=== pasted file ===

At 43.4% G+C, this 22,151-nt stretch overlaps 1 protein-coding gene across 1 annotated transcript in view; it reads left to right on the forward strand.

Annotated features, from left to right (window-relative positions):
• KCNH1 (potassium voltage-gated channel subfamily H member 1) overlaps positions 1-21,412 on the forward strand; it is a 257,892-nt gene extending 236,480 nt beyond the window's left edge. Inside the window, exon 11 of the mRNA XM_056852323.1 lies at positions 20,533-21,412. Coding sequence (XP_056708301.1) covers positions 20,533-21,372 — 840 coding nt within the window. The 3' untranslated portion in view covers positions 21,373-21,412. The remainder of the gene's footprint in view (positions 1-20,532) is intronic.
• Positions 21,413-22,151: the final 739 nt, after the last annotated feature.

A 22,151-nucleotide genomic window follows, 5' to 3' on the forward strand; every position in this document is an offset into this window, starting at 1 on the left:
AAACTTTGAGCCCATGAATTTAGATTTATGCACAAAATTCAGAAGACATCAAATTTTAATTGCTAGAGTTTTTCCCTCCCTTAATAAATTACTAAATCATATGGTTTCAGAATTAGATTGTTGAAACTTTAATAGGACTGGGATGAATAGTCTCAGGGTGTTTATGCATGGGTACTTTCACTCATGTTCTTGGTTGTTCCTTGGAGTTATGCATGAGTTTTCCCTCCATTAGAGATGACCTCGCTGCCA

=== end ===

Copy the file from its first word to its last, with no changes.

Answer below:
At 43.4% G+C, this 22,151-nt stretch overlaps 1 protein-coding gene across 1 annotated transcript in view; it reads left to right on the forward strand.

Annotated features, from left to right (window-relative positions):
• KCNH1 (potassium voltage-gated channel subfamily H member 1) overlaps positions 1-21,412 on the forward strand; it is a 257,892-nt gene extending 236,480 nt beyond the window's left edge. Inside the window, exon 11 of the mRNA XM_056852323.1 lies at positions 20,533-21,412. Coding sequence (XP_056708301.1) covers positions 20,533-21,372 — 840 coding nt within the window. The 3' untranslated portion in view covers positions 21,373-21,412. The remainder of the gene's footprint in view (positions 1-20,532) is intronic.
• Positions 21,413-22,151: the final 739 nt, after the last annotated feature.

A 22,151-nucleotide genomic window follows, 5' to 3' on the forward strand; every position in this document is an offset into this window, starting at 1 on the left:
AAACTTTGAGCCCATGAATTTAGATTTATGCACAAAATTCAGAAGACATCAAATTTTAATTGCTAGAGTTTTTCCCTCCCTTAATAAATTACTAAATCATATGGTTTCAGAATTAGATTGTTGAAACTTTAATAGGACTGGGATGAATAGTCTCAGGGTGTTTATGCATGGGTACTTTCACTCATGTTCTTGGTTGTTCCTTGGAGTTATGCATGAGTTTTCCCTCCATTAGAGATGACCTCGCTGCCA